|Frog on my face|
So there I am in a Western Style Ranch doing the same 5 things 3 times each. At the end of the first day, after we threw down a bunch of mattresses in one huge room and locked the kids in there and hoped for the best, I finally thought I was going to get to sleep. "Ok!" said Leo, "Let's go to public bathhouse!"
|It will be SO MUCH FUN|
So it's 9pm and from what I understood we have to be up 6:30am for another 15 or so hours of kids climbing on top of us. Let's get naked together! So we head out to this bathhouse (Onsen for those who care) at about 9:30, get 30 minutes to get naked with a bunch of dudes, and soak in some hot mineral water. It was actually pretty nice, but I think there's some weird competition going on with old Japanese men to be the grossest old person in the world, because there was some heinous bent-over butt-picking going on. Afterwards, we puttered back to the big house thing, and I thought, you know, pretty reasonably, hey, we gotta get up at 630, let's get some rest, yo.
No. Japanese people love meetings too much for that. We had to have a meeting, at 11, an hour after 10, because Japanese people also love waiting around. So I gave up on being polite and went to sleep and had someone wake me up for the meeting that was entirely in Japanese that was too difficult / it was too late in the night for me to understand. Very helpful, especially the end part where I was asked "was it fun today?" YES. GOOD MEETING GUYS, SEE YOU IN 6 HOURS.
I ended up just oversleeping until somebody finally decided to wake me up, around 730.
The next day I wasn't nearly as grumpy. Had a good time with the kids, rode some more horses, ate more ice cream, etc.
Every night, we had a "firestorm." I don't know why, but the fact that they were calling it a "firestorm" was really ticking me off.
When it comes to pyrotechnic displays, Japanese people don't fuck around (that's the first f bomb in this whole blog by the way. It's well deserved.) That is a stack of logs about 4 feet high filled with spent fireworks from the previous two nights' worth of firework shows. Basically, the "firestorm" involves dressing me and another teacher up like native americans, giving us huge flaming torches, and having us run around whooping and waving fire in the kid's faces, lighting the bonfire with two torches via zipline from on top of a hill, then giving the kids little sparklers lit by means of blowtorch, and firing off about a hundred larger fireworks. The only thing I could think during all of this, especially the third night when they decided to burn all the spent fireworks in the firepit along with about a gallon of gasoline, was how we'd never do anything like this around kindergarteners in America, for fear of being sued for like raising Timmy's heart rate about 80BPM or something. Japan might be a bit more rough and tumble than us. Actually,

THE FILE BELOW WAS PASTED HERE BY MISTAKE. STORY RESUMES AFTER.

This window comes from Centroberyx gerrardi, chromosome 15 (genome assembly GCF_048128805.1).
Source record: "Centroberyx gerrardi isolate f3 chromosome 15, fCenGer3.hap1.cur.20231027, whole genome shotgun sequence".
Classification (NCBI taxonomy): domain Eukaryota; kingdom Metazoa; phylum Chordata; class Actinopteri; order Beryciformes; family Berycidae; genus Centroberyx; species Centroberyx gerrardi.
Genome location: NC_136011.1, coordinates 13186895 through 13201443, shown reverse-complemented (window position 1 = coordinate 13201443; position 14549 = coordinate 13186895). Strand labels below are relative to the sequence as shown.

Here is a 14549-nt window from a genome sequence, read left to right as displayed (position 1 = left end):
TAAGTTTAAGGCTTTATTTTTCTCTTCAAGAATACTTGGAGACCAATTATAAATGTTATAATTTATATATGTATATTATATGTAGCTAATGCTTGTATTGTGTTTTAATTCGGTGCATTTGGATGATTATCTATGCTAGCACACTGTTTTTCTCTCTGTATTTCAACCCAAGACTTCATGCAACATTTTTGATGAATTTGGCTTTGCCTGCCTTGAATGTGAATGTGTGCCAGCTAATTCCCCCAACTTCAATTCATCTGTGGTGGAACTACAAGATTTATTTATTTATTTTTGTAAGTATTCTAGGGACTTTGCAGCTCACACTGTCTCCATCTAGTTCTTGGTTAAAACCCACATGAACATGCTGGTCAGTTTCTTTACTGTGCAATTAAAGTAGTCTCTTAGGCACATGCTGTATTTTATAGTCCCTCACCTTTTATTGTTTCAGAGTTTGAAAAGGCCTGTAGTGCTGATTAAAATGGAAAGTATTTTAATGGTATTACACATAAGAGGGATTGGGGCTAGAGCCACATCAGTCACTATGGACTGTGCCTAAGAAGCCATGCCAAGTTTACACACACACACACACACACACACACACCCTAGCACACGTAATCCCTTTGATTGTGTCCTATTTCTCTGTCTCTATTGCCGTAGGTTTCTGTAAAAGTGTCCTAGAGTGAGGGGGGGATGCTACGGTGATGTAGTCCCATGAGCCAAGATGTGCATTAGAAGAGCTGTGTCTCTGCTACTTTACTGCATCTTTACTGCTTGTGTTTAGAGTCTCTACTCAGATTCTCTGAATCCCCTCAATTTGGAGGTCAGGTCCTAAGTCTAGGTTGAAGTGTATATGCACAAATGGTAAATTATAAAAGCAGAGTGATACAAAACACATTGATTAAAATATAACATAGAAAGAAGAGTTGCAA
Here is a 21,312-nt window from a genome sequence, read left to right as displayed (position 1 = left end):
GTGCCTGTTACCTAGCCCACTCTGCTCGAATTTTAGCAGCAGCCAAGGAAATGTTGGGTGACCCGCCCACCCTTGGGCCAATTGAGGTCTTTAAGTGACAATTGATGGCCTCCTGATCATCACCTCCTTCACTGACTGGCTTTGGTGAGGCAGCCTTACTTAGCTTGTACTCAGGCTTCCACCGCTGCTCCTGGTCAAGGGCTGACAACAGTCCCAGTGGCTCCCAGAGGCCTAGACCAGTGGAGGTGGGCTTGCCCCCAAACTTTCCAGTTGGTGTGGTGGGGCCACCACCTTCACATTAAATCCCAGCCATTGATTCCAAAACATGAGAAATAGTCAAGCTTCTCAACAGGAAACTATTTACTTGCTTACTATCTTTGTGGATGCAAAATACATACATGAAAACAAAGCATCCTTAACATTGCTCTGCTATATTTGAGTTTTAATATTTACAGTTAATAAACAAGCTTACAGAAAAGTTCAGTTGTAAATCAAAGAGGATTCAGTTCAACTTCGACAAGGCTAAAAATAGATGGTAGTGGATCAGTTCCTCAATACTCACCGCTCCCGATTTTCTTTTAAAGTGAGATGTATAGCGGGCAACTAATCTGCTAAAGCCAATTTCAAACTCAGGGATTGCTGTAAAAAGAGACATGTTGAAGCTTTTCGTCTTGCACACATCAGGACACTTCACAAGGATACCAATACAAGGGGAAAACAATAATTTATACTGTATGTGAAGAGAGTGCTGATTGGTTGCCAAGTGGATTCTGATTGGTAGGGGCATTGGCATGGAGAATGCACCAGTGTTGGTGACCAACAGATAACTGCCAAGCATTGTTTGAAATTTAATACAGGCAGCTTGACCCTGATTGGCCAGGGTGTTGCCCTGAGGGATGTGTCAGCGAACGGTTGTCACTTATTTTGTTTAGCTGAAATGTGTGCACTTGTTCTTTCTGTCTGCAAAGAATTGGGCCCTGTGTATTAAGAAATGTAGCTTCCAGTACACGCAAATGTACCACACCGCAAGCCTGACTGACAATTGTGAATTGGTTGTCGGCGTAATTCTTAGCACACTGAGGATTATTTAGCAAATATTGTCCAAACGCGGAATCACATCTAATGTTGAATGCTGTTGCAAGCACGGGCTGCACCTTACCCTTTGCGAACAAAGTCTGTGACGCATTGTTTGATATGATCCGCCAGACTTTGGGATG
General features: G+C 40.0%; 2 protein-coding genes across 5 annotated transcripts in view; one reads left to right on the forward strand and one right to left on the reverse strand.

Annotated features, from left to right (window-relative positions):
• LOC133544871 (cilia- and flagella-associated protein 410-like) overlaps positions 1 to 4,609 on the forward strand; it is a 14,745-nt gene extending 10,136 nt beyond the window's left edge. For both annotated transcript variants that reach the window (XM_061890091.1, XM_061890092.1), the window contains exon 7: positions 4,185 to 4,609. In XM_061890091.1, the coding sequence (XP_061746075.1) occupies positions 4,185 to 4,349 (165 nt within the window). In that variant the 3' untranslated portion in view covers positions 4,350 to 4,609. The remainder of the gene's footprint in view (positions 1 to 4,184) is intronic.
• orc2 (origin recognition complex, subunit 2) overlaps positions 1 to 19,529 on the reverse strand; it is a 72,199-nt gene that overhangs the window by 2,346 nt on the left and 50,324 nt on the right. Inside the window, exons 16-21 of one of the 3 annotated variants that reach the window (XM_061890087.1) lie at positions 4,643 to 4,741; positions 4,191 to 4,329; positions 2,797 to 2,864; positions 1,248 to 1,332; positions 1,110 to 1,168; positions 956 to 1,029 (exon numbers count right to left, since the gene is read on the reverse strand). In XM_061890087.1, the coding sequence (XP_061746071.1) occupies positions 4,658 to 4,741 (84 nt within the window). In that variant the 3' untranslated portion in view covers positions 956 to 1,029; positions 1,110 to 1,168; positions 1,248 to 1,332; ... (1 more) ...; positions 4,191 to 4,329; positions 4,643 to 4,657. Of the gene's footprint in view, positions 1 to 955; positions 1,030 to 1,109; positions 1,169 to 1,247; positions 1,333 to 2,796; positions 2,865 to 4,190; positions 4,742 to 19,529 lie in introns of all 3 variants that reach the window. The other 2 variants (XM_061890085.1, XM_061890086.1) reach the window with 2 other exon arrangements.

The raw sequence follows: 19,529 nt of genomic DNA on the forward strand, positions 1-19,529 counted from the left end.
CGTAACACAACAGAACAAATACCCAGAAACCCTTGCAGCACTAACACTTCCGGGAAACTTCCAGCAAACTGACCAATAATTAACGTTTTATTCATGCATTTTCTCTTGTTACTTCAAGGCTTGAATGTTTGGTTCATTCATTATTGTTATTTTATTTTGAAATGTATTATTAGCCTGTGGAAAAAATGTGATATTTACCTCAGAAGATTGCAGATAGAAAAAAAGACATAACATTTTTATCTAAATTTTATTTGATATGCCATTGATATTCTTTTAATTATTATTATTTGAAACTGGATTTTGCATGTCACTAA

Japanese people have an inexplicable lack of fear for bugs. Girls included. I've had tons of my female friends pick up bugs curiously, get them real close to their face to look at them, whatever, no fear at all. It's surreal. So that's fascinating, I don't even know where to begin with speculation as to the difference between American females and Japanese females regarding bugs.
So my tone during the last two blog posts might indicate that I was grumpy and having a crap time the four days of the trip thing, but really, it was a healthy experience. I eventually just got over my selfish anger and started to enjoy the kids. They were pretty adorable at times, and their utter stupidity for things such as spacial awareness was endlessly amusing for me. I learned a lot more than I thought I would.
Specifically, I've always had this sort of fear present for a lot of things. Like, if I had to jump over a gap in a craggy cliff area, I'd have a bunch of hesitation. Cliff diving, high boards, even rock climbing, if I had to have more than 2 limbs off the wall, I'd end up waiting until I tired myself out. But for some reason that fear is starting to leave. They pulled out a scooter one night after the kids had gone to sleep and were going down this huge hill on it, something before I'd never do for more than like 10 feet. I ended up going down a pretty significant part of the hill, getting pretty fast. I dunno, not something I'd usually do. So that's interesting.
Not really much else of note to talk about, other than the beautiful scenery. Since the first two days were really misty, I was just struck by how cool the forest and natural spring looked. On day three, the mists cleared, and I was blown away by these enormous mountains looming over the place.
Also, apparently this is Mount Fuji, visible from this far away.
|So that's cool or whatever|
Ya I'm feelin the end of this post. I might talk more about the super cool playground they had but meh. In the end the trip was a great way to force me to grow up a bit. Butts.